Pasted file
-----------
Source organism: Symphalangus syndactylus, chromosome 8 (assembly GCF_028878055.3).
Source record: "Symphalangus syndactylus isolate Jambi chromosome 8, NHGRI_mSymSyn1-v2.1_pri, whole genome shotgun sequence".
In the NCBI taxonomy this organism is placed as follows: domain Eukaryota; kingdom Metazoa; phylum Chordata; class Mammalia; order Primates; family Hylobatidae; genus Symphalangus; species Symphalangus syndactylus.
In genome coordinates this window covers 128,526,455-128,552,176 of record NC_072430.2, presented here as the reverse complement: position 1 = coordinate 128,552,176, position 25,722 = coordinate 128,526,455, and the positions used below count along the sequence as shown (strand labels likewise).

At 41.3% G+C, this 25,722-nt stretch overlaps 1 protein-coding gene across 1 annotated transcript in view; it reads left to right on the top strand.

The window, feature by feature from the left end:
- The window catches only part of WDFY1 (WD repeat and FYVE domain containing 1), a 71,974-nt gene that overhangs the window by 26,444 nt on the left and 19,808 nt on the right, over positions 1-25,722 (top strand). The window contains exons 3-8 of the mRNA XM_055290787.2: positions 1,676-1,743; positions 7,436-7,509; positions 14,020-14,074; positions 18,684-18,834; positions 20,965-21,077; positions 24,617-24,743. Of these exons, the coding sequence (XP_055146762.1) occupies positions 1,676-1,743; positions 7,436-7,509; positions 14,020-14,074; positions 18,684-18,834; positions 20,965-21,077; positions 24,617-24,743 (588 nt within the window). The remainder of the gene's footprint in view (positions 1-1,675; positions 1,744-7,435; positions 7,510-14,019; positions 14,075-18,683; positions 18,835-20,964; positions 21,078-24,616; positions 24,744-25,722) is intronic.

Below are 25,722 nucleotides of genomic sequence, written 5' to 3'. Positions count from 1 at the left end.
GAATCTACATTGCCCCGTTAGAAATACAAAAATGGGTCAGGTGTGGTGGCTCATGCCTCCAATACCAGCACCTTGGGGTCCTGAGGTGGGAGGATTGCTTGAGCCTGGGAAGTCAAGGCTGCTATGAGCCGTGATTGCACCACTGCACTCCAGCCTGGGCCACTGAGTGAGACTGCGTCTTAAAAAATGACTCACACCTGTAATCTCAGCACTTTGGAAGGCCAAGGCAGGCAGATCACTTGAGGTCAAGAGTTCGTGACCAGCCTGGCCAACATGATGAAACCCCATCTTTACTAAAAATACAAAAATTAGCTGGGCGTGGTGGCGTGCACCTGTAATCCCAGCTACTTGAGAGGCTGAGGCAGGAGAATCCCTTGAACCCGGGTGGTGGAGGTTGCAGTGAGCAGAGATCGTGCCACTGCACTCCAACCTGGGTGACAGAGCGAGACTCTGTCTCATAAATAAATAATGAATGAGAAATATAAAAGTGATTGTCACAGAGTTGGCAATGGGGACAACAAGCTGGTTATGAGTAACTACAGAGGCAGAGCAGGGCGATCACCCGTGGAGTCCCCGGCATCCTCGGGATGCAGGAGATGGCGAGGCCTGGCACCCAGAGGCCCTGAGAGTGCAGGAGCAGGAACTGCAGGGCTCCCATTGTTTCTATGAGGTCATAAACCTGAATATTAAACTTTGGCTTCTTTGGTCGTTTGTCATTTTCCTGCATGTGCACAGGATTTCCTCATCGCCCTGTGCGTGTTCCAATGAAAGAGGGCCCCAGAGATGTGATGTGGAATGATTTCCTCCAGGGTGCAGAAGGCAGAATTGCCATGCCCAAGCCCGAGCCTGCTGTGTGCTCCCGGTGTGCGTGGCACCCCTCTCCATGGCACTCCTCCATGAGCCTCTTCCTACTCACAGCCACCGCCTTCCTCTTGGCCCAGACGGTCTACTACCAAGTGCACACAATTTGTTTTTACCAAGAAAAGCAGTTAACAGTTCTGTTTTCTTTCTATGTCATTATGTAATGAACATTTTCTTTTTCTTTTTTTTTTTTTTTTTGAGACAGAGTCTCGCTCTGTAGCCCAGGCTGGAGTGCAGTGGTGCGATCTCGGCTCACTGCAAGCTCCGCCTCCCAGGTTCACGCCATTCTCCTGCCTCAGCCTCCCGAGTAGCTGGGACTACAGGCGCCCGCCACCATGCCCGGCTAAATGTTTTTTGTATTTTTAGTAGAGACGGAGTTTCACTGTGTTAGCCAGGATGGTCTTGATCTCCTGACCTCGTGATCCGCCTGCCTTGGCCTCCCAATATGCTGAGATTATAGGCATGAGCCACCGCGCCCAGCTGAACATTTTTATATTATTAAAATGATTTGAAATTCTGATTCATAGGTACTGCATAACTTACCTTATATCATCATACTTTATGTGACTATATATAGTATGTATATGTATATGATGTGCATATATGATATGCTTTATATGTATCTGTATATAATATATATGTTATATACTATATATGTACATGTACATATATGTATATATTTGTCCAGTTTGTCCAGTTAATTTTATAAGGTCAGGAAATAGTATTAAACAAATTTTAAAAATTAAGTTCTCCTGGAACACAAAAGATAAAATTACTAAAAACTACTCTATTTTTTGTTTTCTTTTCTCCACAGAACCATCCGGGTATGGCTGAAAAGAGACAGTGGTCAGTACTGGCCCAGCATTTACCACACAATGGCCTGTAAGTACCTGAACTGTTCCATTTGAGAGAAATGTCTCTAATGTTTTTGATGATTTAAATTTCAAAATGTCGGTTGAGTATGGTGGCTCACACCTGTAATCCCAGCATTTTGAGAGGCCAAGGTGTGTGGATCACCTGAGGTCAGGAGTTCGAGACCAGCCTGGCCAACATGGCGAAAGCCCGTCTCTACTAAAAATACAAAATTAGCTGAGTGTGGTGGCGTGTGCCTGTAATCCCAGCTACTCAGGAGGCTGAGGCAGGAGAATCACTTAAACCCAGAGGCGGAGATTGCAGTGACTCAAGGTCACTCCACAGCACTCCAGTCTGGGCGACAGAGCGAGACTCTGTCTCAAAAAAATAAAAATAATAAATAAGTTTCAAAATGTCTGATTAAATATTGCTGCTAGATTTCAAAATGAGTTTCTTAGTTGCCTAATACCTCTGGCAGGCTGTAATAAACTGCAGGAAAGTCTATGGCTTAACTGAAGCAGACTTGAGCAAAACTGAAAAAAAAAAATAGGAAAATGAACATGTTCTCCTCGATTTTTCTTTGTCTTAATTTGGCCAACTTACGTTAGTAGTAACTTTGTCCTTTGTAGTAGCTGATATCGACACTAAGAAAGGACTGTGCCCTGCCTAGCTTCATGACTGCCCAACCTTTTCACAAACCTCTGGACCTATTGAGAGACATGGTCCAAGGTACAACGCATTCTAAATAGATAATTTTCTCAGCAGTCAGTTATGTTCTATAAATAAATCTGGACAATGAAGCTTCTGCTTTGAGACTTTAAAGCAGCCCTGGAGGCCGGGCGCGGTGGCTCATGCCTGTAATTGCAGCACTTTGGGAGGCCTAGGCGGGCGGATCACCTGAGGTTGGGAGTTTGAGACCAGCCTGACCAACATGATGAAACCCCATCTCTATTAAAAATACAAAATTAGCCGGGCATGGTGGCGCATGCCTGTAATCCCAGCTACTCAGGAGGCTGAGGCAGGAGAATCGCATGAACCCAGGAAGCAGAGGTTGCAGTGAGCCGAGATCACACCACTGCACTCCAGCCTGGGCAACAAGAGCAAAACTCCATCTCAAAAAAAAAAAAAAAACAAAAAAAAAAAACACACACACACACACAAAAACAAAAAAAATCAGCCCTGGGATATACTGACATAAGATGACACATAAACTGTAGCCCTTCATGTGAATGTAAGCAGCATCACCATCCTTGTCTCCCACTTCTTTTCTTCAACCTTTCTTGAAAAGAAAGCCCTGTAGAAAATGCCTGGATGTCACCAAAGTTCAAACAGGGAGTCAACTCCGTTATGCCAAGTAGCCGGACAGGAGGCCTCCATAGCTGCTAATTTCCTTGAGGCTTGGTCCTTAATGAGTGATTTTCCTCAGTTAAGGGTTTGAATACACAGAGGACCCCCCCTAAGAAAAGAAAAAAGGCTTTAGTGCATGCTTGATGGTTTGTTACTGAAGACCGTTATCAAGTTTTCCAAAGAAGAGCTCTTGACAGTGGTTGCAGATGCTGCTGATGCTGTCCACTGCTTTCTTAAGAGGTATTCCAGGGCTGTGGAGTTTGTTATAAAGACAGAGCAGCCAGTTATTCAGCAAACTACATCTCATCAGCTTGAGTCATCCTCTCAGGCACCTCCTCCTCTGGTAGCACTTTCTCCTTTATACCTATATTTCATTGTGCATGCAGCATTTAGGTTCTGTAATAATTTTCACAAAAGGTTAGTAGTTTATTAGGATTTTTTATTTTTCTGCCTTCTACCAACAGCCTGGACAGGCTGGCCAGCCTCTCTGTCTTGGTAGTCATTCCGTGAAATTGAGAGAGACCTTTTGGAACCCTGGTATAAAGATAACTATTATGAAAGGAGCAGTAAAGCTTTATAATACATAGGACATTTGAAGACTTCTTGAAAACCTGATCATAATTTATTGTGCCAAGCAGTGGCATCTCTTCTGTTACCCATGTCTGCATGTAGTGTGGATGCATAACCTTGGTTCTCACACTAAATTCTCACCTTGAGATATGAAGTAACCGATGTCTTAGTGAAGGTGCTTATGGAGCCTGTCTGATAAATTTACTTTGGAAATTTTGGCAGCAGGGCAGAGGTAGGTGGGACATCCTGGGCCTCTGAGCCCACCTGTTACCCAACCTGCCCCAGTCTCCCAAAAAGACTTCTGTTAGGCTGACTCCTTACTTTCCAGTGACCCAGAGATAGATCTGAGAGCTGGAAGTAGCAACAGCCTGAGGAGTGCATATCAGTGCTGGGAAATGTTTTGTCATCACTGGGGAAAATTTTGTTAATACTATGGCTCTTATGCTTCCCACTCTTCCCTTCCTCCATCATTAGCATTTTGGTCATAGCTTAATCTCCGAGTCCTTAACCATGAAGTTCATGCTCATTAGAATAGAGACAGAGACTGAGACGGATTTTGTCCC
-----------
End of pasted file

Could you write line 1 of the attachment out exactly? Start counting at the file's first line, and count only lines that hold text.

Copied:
Source organism: Symphalangus syndactylus, chromosome 8 (assembly GCF_028878055.3).